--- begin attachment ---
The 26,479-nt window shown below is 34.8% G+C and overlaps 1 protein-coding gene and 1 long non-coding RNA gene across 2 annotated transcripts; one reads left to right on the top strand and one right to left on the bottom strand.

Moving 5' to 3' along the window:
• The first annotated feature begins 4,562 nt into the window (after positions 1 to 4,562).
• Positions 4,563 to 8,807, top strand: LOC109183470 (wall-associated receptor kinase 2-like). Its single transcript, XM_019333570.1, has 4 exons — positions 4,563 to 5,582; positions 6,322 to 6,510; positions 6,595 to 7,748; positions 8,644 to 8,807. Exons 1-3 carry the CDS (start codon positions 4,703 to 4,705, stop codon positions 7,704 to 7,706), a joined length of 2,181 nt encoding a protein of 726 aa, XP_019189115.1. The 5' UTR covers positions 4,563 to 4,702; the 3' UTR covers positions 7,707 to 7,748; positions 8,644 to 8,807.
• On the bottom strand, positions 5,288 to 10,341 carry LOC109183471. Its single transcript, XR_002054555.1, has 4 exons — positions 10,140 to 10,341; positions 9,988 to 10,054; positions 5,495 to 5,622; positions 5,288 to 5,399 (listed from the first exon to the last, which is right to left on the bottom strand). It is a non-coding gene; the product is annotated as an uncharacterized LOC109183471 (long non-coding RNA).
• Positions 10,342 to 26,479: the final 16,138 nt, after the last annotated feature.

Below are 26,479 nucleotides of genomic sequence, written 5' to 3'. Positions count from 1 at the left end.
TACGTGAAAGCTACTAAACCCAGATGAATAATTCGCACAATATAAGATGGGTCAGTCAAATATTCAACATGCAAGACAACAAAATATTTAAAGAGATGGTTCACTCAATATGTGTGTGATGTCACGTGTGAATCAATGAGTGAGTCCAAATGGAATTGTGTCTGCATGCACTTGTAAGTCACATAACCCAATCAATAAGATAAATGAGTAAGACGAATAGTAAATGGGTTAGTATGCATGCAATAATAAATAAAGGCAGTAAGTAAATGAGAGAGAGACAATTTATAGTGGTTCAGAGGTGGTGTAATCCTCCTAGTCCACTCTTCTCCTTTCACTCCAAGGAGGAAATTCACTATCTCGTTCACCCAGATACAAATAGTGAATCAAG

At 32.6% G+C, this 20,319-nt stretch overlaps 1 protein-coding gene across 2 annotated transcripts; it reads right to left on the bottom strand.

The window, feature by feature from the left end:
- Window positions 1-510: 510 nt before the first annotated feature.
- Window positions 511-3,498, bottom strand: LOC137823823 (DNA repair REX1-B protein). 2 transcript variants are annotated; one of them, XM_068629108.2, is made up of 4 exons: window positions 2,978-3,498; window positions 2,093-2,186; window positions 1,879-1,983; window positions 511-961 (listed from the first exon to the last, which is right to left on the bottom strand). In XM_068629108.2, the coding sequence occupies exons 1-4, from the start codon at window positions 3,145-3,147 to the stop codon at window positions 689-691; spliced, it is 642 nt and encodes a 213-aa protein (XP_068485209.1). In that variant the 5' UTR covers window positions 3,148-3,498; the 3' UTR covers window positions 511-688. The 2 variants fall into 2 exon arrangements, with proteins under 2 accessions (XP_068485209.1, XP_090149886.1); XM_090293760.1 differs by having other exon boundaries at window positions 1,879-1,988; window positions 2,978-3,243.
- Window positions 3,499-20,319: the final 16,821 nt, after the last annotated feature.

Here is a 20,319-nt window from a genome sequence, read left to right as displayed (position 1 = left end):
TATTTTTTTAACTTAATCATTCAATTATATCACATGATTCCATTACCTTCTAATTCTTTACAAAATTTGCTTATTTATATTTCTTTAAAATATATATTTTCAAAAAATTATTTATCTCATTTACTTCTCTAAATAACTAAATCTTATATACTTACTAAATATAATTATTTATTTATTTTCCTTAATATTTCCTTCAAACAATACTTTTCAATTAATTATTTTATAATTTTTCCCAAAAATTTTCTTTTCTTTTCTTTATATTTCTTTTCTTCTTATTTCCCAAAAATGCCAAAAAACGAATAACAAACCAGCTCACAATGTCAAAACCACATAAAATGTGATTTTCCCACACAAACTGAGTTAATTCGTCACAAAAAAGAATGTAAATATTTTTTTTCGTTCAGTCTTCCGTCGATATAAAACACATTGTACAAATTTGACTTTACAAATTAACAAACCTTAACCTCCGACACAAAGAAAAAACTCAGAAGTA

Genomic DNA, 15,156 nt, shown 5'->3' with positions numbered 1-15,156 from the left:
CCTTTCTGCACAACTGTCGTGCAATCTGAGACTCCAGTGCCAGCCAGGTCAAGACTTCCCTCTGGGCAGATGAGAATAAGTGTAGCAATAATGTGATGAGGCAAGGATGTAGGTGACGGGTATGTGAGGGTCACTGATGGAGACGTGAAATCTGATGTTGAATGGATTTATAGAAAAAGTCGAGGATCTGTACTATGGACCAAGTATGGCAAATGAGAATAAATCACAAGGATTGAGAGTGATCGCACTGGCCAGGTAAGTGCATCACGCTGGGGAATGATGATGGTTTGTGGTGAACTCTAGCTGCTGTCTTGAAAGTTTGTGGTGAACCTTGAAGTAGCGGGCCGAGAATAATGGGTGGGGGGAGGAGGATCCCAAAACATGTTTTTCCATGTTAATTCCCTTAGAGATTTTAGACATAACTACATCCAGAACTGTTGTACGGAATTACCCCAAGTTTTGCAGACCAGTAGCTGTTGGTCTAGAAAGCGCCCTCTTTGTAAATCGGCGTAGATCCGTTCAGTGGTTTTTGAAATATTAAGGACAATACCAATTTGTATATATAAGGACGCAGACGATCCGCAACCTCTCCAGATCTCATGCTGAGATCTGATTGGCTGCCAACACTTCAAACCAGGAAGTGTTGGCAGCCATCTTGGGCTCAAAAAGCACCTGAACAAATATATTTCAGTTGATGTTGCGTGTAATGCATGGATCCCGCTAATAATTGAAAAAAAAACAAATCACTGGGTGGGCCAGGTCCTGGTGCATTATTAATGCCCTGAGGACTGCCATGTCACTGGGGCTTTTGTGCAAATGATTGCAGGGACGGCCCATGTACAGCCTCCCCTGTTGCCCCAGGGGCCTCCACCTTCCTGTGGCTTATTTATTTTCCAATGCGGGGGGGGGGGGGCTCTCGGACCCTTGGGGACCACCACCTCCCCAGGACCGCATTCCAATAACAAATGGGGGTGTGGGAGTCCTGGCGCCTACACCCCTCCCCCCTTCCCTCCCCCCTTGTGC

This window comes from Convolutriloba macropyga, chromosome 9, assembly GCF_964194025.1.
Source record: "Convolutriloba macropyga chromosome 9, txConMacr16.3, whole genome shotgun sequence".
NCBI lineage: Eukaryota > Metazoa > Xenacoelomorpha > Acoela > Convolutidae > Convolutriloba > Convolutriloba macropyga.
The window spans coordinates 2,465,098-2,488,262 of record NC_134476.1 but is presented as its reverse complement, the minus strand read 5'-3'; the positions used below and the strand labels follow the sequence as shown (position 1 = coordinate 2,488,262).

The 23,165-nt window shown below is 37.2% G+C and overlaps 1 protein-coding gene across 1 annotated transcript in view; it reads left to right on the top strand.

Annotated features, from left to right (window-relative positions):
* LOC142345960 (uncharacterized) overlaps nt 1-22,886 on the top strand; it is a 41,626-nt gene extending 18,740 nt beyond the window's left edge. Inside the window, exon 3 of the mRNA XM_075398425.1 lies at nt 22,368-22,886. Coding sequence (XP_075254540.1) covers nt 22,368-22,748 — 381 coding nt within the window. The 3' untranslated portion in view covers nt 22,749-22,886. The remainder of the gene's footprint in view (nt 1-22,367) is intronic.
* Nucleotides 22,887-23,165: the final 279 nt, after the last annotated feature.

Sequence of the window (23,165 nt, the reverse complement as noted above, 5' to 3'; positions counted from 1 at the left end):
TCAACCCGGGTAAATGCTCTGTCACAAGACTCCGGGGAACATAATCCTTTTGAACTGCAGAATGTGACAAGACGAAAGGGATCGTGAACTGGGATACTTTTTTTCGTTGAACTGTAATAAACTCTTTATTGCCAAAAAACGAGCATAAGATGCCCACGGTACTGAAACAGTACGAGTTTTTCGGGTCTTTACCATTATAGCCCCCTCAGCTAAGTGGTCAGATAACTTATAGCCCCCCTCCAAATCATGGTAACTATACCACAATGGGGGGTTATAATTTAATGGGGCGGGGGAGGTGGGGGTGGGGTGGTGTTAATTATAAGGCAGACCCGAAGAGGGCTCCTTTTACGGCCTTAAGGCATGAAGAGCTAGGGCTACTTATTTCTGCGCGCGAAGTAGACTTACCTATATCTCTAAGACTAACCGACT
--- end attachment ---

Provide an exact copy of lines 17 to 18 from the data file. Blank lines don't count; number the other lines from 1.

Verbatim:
CCTTTCTGCACAACTGTCGTGCAATCTGAGACTCCAGTGCCAGCCAGGTCAAGACTTCCCTCTGGGCAGATGAGAATAAGTGTAGCAATAATGTGATGAGGCAAGGATGTAGGTGACGGGTATGTGAGGGTCACTGATGGAGACGTGAAATCTGATGTTGAATGGATTTATAGAAAAAGTCGAGGATCTGTACTATGGACCAAGTATGGCAAATGAGAATAAATCACAAGGATTGAGAGTGATCGCACTGGCCAGGTAAGTGCATCACGCTGGGGAATGATGATGGTTTGTGGTGAACTCTAGCTGCTGTCTTGAAAGTTTGTGGTGAACCTTGAAGTAGCGGGCCGAGAATAATGGGTGGGGGGAGGAGGATCCCAAAACATGTTTTTCCATGTTAATTCCCTTAGAGATTTTAGACATAACTACATCCAGAACTGTTGTACGGAATTACCCCAAGTTTTGCAGACCAGTAGCTGTTGGTCTAGAAAGCGCCCTCTTTGTAAATCGGCGTAGATCCGTTCAGTGGTTTTTGAAATATTAAGGACAATACCAATTTGTATATATAAGGACGCAGACGATCCGCAACCTCTCCAGATCTCATGCTGAGATCTGATTGGCTGCCAACACTTCAAACCAGGAAGTGTTGGCAGCCATCTTGGGCTCAAAAAGCACCTGAACAAATATATTTCAGTTGATGTTGCGTGTAATGCATGGATCCCGCTAATAATTGAAAAAAAAACAAATCACTGGGTGGGCCAGGTCCTGGTGCATTATTAATGCCCTGAGGACTGCCATGTCACTGGGGCTTTTGTGCAAATGATTGCAGGGACGGCCCATGTACAGCCTCCCCTGTTGCCCCAGGGGCCTCCACCTTCCTGTGGCTTATTTATTTTCCAATGCGGGGGGGGGGGGGCTCTCGGACCCTTGGGGACCACCACCTCCCCAGGACCGCATTCCAATAACAAATGGGGGTGTGGGAGTCCTGGCGCCTACACCCCTCCCCCCTTCCCTCCCCCCTTGTGC

This window comes from Convolutriloba macropyga, chromosome 9, assembly GCF_964194025.1.